Review – A Court of Thorns and Roses

22839894Title: A Court of Thorns and Roses
Author: Sarah J. Maas
Published by: Bloomsbury
Publication date: 5th May 2015
Pages: 419, paperback
 young adult, fantasy, romance

Feyre is a huntress.

She thinks nothing of slaughtering a wolf to capture its prey. But, like all mortals, she fears what lingers mercilessly beyond the forest. And she will learn that taking the life of a magical creature comes at a high price…

Imprisoned in an enchanted court in her enemy’s kingdom, Feyre is free to roam but forbidden to escape. Her captor’s body bears the scars of fighting, and his face is always masked – but his piercing stare draws her ever closer. As Feyre’s feeling for Tamlin begin to burn through every warning she’s been told about his kind, an ancient, wicked shadow grows.

Feyre must find a way to break a spell, or lose her heart forever.


I have had A Court of Thorns and Roses on my kindle for ages now, and have been deliberating about reading it for even longer. Some people seem to adore this book and this series, and have done nothing but sings its praises, whilst others have criticised it for being problematic. I decided to read it for myself to make up my own mind, and despite the many cliché aspects to this book, I enjoyed it far more than I expected!

One reason why I was hesitant to read this book is that I really disliked Throne of Glass by Sarah J. Maas; personally, I thought the writing was terrible and the plot was literally just trope after cringeworthy trope (and I know some people love this series, but this is just my opinion!). However, I really liked the writing in A Court of Thorns and Roses, and I thought her flowery style really suited the story. I liked the writing so much that, honestly (and again, in my opinion), it felt like an entirely different author had written it. I also hadn’t realised that the book is based off of Beauty and the Beast, and I enjoyed the parallels between the two.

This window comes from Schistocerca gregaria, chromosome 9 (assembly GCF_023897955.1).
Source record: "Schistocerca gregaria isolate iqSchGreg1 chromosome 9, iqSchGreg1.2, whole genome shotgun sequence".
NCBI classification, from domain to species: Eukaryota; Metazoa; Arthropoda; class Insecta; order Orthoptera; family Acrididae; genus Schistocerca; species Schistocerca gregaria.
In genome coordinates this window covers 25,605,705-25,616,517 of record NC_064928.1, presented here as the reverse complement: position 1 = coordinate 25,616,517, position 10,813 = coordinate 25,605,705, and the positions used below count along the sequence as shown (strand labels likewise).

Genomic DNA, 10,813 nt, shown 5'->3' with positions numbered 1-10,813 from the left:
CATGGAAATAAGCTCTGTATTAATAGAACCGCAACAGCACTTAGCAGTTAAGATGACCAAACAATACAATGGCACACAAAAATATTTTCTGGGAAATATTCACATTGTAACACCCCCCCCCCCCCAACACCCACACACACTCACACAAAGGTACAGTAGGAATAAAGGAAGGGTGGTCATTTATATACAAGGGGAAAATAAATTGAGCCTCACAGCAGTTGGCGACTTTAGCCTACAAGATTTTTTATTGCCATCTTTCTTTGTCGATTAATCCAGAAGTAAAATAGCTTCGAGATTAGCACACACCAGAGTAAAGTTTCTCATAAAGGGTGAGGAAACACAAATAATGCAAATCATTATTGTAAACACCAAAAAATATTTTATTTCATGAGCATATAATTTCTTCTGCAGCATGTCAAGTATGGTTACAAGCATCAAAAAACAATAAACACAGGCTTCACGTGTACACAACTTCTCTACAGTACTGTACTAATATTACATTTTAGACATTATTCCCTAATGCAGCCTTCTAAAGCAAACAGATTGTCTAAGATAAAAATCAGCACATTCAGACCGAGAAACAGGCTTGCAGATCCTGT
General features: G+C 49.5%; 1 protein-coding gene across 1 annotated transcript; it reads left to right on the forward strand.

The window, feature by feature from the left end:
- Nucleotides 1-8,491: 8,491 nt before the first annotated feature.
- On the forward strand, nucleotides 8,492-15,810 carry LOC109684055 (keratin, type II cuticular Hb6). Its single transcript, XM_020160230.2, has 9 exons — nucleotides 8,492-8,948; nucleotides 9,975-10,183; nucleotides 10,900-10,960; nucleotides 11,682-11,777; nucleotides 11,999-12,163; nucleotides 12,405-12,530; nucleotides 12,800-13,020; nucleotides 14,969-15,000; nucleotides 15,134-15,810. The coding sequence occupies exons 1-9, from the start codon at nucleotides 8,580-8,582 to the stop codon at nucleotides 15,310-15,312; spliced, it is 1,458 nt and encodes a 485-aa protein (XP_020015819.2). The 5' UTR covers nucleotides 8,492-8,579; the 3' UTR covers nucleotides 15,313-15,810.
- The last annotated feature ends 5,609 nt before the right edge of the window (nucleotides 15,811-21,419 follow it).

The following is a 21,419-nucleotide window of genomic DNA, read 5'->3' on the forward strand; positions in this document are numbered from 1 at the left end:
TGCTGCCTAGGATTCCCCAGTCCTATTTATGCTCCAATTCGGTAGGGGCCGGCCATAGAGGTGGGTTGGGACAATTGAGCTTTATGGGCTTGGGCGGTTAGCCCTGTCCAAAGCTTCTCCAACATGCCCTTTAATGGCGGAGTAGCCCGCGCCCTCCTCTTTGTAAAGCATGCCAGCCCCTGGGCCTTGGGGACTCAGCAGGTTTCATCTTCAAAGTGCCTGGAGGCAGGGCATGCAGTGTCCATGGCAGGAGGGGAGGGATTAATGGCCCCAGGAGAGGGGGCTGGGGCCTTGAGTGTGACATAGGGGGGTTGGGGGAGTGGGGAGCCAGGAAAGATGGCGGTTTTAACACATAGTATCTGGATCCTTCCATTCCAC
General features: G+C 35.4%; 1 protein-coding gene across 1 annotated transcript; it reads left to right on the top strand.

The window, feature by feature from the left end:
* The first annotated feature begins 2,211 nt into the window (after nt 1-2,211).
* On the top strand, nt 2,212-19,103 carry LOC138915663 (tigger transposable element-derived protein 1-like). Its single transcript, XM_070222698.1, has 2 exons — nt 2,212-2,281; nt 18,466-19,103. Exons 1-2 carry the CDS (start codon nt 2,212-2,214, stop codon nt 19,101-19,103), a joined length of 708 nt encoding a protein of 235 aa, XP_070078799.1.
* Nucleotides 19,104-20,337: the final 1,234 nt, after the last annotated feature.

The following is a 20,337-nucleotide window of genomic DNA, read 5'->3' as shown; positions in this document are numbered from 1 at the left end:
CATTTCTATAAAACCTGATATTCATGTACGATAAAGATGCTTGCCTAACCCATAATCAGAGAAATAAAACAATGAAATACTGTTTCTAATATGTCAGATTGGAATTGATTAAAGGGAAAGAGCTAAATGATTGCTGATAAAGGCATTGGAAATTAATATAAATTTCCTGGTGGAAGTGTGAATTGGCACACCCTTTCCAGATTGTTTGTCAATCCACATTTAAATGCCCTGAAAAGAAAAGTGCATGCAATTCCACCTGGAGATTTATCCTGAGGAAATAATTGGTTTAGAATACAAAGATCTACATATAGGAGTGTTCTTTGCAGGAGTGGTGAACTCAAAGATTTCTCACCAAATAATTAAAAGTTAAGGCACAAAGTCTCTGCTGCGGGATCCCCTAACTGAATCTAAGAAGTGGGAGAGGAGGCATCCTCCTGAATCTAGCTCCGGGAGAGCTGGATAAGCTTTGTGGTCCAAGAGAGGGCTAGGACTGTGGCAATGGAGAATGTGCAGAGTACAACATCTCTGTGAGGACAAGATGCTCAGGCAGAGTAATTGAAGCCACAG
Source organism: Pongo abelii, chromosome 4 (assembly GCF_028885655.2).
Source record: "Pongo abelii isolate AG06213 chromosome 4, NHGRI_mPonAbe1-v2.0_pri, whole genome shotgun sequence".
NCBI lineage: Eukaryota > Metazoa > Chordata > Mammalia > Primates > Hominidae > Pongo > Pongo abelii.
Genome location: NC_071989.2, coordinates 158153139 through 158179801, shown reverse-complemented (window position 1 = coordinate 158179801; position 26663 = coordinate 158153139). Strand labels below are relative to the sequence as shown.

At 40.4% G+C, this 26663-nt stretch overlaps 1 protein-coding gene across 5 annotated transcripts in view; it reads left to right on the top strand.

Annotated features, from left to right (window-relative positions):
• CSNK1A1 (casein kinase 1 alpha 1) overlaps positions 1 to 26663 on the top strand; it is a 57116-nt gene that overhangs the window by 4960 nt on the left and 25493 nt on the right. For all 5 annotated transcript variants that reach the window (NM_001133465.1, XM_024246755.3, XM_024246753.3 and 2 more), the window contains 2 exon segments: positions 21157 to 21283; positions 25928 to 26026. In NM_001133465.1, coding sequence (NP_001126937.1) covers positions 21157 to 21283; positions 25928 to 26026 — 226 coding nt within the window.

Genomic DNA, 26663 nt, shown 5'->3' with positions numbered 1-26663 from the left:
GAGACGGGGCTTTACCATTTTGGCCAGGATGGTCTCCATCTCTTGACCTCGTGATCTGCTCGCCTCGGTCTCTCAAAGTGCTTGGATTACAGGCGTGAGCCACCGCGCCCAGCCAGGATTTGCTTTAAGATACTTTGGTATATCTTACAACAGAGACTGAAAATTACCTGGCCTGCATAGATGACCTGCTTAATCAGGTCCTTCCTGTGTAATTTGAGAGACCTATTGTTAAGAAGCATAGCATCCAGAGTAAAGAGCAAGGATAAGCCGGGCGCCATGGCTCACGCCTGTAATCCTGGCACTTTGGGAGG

I cannot ignore the fact that this book was filled with parts that were incredibly cliché and, at times, unnecessary. For example, at one point in the book Feyre is effectively drugged and forced to act in a sexual manner around Rhysand, supposedly to make Tamlin jealous. Not only is this all kinds of problematic, but it also felt like a very forced and inappropriate attempt to set up a future love triangle, and it seemed as if Sarah J. Maas was trying too hard to create a somewhat ‘sultry’ tone (which it didn’t, because again, she was drugged. All this part of the book did was make me feel very uncomfortable and annoyed). As it happens, for the majority of the book I really enjoyed the lack of a love triangle, and because of the angst I know is to come in the sequel, I am unsure of continuing to read the series.

Despite my criticism, I have given A Court of Thorns and Roses four stars because it was a story I could get into, and at the end of the day, the action-packed, romantic, flowery fantasy novels get me every time. It was also far less problematic than I expected, having braced myself for the worst – although I later found out that it is really the following books in the series that are problematic? I would love to hear from those of you who have read the books! I think I will read the rest of the series eventually, although I do not think I will prioritise it, especially if the later books are more offensive.


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